Multiple Choice

Book review by
Lynn Prime, Common Sense Media
Multiple Choice Book Poster Image
Strong depiction of obsessive-compulsive disorder.

Parents say

age 10+
Based on 1 review

Kids say

age 11+
Based on 3 reviews

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A lot or a little?

The parents' guide to what's in this book.

Positive Messages

Playing a dangerous game to try and cure herself of her emotional problems, Monica endangers a child's life.


Monica loses a friend, and is desperately remorseful after causing an injury to a young child.

Drinking, Drugs & Smoking

What parents need to know

Parents need to know that this is a realistic portrayal of someone with obsessive-compulsive disorder. Clever writing, using word games as both plot element and plot device, and strong characterizations make for a story with appeal to middle-schoolers who don't need lots of action to keep them interested.

User Reviews

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Teen, 13 years old Written byxx__book.geek.26__xx March 30, 2015


I read this book when I was 11. When I first read it, I didn't have much of an understanding as to what Monica was facing as an OCD middle-schooler. Then,... Continue reading
Kid, 9 years old April 17, 2011

tweens and younger teens

i think its a little to violent. but hey theres nothin else to worry about

What's the story?

In an attempt to control her obsessive thoughts, fourteen-year-old Monica creates a game of Multiple Choice that she desperately hopes will allow her to become a normal teenager. Instead, each round of the game leads to ever more dangerous and destructive actions. A strong depiction of obsessive-compulsive disorder, but the solutions are too easy.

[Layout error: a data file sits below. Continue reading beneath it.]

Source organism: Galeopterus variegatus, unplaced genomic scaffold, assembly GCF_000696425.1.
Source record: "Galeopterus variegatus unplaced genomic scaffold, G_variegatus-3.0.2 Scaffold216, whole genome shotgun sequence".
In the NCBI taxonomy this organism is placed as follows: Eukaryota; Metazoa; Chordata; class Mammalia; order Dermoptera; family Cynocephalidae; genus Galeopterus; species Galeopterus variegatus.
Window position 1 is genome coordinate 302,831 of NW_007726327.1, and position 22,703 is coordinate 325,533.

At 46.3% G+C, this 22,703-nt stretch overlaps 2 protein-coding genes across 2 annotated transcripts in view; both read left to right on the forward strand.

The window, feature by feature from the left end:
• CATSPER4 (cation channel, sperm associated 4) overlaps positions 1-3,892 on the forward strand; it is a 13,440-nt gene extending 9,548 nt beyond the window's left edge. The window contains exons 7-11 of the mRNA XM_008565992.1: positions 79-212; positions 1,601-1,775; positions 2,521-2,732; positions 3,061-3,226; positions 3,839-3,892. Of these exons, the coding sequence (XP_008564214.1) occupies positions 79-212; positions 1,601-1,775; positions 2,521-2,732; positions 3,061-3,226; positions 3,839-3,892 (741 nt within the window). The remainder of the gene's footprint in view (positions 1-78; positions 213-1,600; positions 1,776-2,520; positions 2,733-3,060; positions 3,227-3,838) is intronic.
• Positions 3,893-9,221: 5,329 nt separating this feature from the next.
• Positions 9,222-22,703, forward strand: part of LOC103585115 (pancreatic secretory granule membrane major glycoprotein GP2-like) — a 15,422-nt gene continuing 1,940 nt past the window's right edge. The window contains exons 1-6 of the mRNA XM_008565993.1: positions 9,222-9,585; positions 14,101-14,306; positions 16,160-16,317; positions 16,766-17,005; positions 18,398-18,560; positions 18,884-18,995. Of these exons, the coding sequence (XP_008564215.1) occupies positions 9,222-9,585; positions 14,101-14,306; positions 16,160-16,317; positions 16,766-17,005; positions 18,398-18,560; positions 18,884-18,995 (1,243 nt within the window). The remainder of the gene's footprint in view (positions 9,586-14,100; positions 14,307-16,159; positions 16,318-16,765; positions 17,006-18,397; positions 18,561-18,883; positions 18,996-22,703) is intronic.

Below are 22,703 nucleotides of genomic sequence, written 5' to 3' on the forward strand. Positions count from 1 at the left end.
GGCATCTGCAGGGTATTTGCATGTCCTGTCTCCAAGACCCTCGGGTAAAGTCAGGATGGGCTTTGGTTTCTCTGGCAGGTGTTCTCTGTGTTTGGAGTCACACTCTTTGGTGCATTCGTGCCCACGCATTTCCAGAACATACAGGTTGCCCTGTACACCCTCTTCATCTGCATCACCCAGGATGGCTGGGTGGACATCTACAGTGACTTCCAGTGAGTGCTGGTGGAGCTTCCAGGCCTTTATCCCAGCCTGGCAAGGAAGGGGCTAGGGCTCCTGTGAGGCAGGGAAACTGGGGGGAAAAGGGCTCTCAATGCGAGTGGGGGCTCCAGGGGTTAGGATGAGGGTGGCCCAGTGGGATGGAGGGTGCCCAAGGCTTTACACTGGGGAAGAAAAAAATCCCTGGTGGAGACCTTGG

Is it any good?

The book realistically portrays the constant fears of someone with obsessive-compulsive disorder (OCD). Monica's friends, siblings, and parents -- even her beloved grandfather -- all love her but don't get it, and Monica is so wrapped up in her imperfections she is increasingly unable to cope with her life. The plot is solid and the characters believable, for the most part.

This novel tackles a difficult subject and does a good job of making Monica a sympathetic character. For a child who is just obsessive, the book offers some plausible solutions; but for someone with the true disorder, the answers here are too easy. Monica moves out of the depths quickly, which may relieve some readers and worry others who are much more mired in their difficulties.

Talk to your kids about ...

  • Families can talk about Monica's attempt to help herself. Does her made-up game seem like a good idea at the beginning? What's wrong with it? Families also can talk about obsessive-compulsive disorder.

Book details

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